Bahá’u’lláh (1817-1892) is acknowledged by the Baha’i to be the most recent in a line of Divine Messengers that stretches back beyond recorded time and includes Abraham, Moses, Buddha, Zoroaster, Christ and Muhammad. While reaffirming the core ethical principles common to all religions, Bahá’u’lláh also revealed new laws and teachings to lay the foundations of a global civilization.
The interconnectedness of all things
Sadly material progress has disrupted the evolution of a Civilization that can advance to occupy an Earthly Paradise as envisioned by ‘Abdu’l-Baha the founder and spiritual leader of the Baha’i Faith. The Baha’i believe in the interconnectedness of all things and that our physical environment is a reflection of our spiritual environment.
Baha’u’llah outlined the Baha’i approach to the environment almost 150 years ago:
“The earth is but one country and mankind its citizens. The well-being of mankind, its peace and security, are unattainable unless and until its unity is firmly established.” (Gleanings, pp. 249, 286.)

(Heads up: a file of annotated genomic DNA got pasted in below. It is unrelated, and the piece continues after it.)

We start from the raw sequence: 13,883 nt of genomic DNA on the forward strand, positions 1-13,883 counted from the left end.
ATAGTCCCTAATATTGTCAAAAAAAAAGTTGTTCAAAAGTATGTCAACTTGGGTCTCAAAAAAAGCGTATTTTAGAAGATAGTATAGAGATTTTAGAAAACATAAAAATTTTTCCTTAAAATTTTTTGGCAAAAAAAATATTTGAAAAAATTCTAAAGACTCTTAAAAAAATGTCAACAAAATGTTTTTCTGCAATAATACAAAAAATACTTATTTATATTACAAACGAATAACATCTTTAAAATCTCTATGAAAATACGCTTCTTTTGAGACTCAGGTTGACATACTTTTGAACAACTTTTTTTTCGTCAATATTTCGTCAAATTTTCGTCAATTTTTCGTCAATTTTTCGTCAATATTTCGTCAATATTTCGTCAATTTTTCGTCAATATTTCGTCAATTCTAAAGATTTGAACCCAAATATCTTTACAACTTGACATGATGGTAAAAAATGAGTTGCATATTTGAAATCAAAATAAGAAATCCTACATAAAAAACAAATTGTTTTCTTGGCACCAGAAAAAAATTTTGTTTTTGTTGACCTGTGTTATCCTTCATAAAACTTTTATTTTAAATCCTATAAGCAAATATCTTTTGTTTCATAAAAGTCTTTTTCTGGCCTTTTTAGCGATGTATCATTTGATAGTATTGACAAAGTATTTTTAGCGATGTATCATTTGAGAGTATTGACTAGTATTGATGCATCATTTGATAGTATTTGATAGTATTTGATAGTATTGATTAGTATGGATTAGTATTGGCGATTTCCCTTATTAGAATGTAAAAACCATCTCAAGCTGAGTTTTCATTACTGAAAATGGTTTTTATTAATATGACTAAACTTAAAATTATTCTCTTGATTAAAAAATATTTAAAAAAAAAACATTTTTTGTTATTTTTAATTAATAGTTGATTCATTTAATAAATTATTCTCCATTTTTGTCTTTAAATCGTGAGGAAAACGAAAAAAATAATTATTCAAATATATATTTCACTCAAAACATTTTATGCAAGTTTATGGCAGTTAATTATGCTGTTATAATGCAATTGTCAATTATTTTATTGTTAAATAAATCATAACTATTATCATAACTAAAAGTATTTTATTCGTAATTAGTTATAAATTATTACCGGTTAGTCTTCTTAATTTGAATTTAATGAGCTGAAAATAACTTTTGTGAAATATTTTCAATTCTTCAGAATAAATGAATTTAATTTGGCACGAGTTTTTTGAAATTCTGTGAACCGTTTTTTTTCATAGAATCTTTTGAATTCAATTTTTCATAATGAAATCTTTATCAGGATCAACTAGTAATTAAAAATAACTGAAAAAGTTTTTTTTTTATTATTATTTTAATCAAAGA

The responsibility for the preservation of nature and the sustainable use of our natural resources rests with us collectively. Only a global society, supported by universal values and principles, can inspire all individuals to take responsibility for the long-term care and protection of the natural environment.
Guiding the Baha’i approach to conservation and sustainable development
Nature reflects the qualities and attributes of God and should, therefore, be greatly respected and cherished. “Nature in its essence is the embodiment of My Name, the Maker, the Creator.”
All things are interconnected and flourish according to the law of reciprocity.
The oneness of humanity is the fundamental spiritual and social truth shaping our age. Spiritual embrace of this oneness opens the doors a new world order of co-operation, justice and fair and sustainable use of the Earth’s resources for all.
Understanding nature as a reflection of the majesty and an expression of the purpose of God inspires a deep respect for the natural world. However, while the Baha’i value and respect Nature, they understand that Nature’s role is to serve the purpose given by God to the human race. This is to carry forward an ever-advancing civilization. In this regard, the Baha’i faith promotes a worldview that is neither biocentric nor, strictly speaking, anthropocentric, but rather theocentric, with the Revelations of God at its center.
The Baha’i Faith promotes a unified global society committed to a sustainable future for all.